The rest of the group stayed behind with Doug to learn about some of the bird mounts from Maine Audubon and delight in a very cooperative male Indigo Bunting singing his “Fire, Fire. Where, Where?  Here, Here.  See it, See it?” song from the nearby crabapple trees.

After the walk with Laura wrapped up the MYBC group continued our morning with a walk down the road to the parking area. We heard Ovenbirds singing “Teacher! Teacher! Teacher!” and Black-throated Green Warblers merrily singing “Zee zee zee zoo zee”. We had a male Hairy Woodpecker foraging for insects in a dead tree along the road. He put on a good show jumping from tree to tree.

We wrapped up the walk with a sighting of a lone Blackburnian Warbler high in the newly budding trees next to the gate entrance.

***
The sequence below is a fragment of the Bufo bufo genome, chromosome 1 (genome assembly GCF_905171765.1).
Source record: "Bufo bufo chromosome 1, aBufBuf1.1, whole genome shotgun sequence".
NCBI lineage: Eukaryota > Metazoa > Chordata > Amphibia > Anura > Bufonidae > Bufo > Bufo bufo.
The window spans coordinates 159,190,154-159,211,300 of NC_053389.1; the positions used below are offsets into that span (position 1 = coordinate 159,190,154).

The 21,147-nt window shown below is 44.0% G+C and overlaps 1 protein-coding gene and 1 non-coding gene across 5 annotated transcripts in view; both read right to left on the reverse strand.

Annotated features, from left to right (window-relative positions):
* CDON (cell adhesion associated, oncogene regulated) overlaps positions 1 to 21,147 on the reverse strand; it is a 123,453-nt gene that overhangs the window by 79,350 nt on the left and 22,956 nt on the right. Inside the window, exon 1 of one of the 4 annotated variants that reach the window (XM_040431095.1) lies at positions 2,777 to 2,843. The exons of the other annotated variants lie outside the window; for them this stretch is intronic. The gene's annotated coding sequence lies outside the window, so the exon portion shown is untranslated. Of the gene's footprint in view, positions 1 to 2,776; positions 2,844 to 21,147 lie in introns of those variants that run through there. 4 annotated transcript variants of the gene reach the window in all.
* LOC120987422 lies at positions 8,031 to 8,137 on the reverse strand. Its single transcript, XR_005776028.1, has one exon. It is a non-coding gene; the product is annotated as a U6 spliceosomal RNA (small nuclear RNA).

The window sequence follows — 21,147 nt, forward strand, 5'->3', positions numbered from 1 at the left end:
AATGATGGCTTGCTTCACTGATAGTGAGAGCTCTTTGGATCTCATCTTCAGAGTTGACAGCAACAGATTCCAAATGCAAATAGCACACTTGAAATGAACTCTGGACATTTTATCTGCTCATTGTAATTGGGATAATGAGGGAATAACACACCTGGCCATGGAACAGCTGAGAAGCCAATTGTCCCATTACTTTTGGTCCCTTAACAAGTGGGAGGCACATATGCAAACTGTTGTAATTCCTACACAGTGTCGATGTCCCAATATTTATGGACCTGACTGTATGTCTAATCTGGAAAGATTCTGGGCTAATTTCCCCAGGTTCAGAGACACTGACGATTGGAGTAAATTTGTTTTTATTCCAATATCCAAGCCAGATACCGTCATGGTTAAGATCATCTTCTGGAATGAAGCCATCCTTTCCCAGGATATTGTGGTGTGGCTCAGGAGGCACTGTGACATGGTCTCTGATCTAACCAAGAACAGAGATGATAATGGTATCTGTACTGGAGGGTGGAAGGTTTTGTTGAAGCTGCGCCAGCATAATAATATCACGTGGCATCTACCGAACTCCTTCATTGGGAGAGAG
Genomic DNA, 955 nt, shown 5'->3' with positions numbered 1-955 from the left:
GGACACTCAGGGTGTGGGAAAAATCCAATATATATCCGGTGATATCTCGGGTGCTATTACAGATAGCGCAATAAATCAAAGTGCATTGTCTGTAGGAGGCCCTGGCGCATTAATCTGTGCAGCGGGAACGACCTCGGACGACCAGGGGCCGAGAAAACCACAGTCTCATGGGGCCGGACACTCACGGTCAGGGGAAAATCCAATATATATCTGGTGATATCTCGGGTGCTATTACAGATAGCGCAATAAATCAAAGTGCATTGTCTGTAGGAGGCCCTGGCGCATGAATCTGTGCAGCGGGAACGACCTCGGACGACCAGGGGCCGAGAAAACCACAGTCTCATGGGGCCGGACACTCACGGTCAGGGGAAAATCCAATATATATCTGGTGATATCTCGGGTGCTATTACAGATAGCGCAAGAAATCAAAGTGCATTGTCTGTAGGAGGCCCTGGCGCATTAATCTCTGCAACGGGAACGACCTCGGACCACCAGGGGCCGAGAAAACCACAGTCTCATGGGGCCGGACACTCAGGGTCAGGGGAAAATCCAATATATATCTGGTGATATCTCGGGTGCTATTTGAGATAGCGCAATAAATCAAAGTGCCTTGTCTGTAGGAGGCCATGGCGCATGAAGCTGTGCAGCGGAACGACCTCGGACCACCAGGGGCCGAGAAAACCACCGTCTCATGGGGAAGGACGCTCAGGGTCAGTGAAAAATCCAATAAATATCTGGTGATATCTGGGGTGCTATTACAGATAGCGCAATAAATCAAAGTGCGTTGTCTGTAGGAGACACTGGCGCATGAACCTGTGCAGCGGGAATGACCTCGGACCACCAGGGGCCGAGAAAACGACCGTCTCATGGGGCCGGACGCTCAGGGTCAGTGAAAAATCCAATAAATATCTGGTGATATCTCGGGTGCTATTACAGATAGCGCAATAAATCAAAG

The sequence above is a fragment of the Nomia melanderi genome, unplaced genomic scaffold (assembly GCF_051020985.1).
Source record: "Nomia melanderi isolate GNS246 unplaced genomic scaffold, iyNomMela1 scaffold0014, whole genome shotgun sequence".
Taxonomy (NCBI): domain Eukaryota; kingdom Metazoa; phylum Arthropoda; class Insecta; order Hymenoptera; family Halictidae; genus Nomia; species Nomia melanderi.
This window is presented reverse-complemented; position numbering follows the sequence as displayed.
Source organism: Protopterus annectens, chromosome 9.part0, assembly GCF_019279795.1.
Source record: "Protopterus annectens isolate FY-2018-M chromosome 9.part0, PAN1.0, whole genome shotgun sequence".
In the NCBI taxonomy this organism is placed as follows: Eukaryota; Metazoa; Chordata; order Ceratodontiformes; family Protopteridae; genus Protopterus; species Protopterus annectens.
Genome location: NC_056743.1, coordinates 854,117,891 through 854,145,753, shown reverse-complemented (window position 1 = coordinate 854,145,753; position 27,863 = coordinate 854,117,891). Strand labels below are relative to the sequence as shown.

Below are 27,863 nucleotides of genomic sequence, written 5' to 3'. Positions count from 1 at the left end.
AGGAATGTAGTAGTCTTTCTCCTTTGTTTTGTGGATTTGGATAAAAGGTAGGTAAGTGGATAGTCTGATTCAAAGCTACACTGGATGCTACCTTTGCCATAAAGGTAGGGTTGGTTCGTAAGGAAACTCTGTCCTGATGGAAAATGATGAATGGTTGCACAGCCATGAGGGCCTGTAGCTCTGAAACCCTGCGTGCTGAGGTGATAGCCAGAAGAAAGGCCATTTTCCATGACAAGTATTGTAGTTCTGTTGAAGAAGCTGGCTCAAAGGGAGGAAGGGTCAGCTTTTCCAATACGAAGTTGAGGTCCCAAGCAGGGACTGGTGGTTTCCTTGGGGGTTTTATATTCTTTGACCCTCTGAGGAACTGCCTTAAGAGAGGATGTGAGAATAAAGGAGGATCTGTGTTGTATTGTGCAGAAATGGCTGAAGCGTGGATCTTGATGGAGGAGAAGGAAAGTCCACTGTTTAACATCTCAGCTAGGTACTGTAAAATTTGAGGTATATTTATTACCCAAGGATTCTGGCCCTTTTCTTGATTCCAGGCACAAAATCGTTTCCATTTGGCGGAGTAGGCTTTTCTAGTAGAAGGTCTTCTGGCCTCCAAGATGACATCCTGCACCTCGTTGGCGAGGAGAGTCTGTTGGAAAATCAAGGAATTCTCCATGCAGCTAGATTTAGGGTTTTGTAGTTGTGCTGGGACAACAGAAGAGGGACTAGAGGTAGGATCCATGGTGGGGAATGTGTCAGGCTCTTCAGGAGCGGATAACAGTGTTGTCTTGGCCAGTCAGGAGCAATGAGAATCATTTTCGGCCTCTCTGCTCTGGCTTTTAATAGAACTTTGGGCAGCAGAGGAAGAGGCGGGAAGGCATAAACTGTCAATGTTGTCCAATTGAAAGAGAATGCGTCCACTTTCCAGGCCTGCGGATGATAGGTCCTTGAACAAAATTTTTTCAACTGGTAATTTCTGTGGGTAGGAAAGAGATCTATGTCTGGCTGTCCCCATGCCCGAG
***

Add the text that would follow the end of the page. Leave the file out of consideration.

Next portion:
There were lots of activities to participate in throughout the rest of the day and weekend. MYBC was invited to have a booth at the L. L. Bean flagship store. We had lots of visitors come by to take information and ask about out club.

Thank you to Maine Audubon and L.L. Bean for inviting us to participate! Check out the trip list here:

Our June trip is going to be announced shortly so stay tuned.

Maine Spring Live

by Seth Davis

On Saturday the 27th, MYBC was lucky to be offered to represent our club at the Maine Spring LIVE event at Gilsland Farm in Falmouth. Marion spent a lot of time and effort to set up our booth which turned out really great! We had a lot of interested people stop by to see what the club has to offer and we were happy to be given this opportunity to promote MYBC. The young birders had a lot of opportunities to go on bird walks, see live animal shows, and interact with other nature-focused organizations around Maine.